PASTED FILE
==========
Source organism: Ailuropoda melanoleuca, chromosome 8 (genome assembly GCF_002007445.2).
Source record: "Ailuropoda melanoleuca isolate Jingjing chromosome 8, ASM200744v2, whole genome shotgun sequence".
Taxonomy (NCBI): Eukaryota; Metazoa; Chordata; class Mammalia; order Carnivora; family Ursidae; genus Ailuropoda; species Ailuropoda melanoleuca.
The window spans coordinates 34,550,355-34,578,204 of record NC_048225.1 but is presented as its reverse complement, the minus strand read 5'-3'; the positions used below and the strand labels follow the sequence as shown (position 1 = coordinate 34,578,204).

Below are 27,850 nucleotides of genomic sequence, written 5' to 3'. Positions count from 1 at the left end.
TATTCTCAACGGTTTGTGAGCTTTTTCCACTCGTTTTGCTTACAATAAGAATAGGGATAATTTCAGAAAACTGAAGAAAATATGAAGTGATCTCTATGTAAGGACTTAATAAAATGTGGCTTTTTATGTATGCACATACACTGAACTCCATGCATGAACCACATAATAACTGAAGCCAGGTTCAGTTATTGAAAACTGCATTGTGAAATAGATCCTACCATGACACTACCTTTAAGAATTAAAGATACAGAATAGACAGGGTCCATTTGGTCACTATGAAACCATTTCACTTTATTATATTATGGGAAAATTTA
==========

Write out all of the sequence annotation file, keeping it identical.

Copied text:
Source organism: Ailuropoda melanoleuca, chromosome 8 (genome assembly GCF_002007445.2).
Source record: "Ailuropoda melanoleuca isolate Jingjing chromosome 8, ASM200744v2, whole genome shotgun sequence".
Taxonomy (NCBI): Eukaryota; Metazoa; Chordata; class Mammalia; order Carnivora; family Ursidae; genus Ailuropoda; species Ailuropoda melanoleuca.
The window spans coordinates 34,550,355-34,578,204 of record NC_048225.1 but is presented as its reverse complement, the minus strand read 5'-3'; the positions used below and the strand labels follow the sequence as shown (position 1 = coordinate 34,578,204).

Below are 27,850 nucleotides of genomic sequence, written 5' to 3'. Positions count from 1 at the left end.
TATTCTCAACGGTTTGTGAGCTTTTTCCACTCGTTTTGCTTACAATAAGAATAGGGATAATTTCAGAAAACTGAAGAAAATATGAAGTGATCTCTATGTAAGGACTTAATAAAATGTGGCTTTTTATGTATGCACATACACTGAACTCCATGCATGAACCACATAATAACTGAAGCCAGGTTCAGTTATTGAAAACTGCATTGTGAAATAGATCCTACCATGACACTACCTTTAAGAATTAAAGATACAGAATAGACAGGGTCCATTTGGTCACTATGAAACCATTTCACTTTATTATATTATGGGAAAATTTA